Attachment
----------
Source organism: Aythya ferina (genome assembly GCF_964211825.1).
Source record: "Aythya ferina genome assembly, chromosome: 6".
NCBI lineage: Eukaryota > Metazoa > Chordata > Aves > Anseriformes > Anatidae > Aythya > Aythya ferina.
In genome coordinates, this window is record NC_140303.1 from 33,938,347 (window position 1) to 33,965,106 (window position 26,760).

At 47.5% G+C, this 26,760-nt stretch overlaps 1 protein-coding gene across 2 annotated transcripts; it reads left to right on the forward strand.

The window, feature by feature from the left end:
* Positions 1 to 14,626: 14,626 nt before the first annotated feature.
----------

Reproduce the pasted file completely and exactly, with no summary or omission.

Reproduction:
Source organism: Aythya ferina (genome assembly GCF_964211825.1).
Source record: "Aythya ferina genome assembly, chromosome: 6".
NCBI lineage: Eukaryota > Metazoa > Chordata > Aves > Anseriformes > Anatidae > Aythya > Aythya ferina.
In genome coordinates, this window is record NC_140303.1 from 33,938,347 (window position 1) to 33,965,106 (window position 26,760).

At 47.5% G+C, this 26,760-nt stretch overlaps 1 protein-coding gene across 2 annotated transcripts; it reads left to right on the forward strand.

The window, feature by feature from the left end:
* Positions 1 to 14,626: 14,626 nt before the first annotated feature.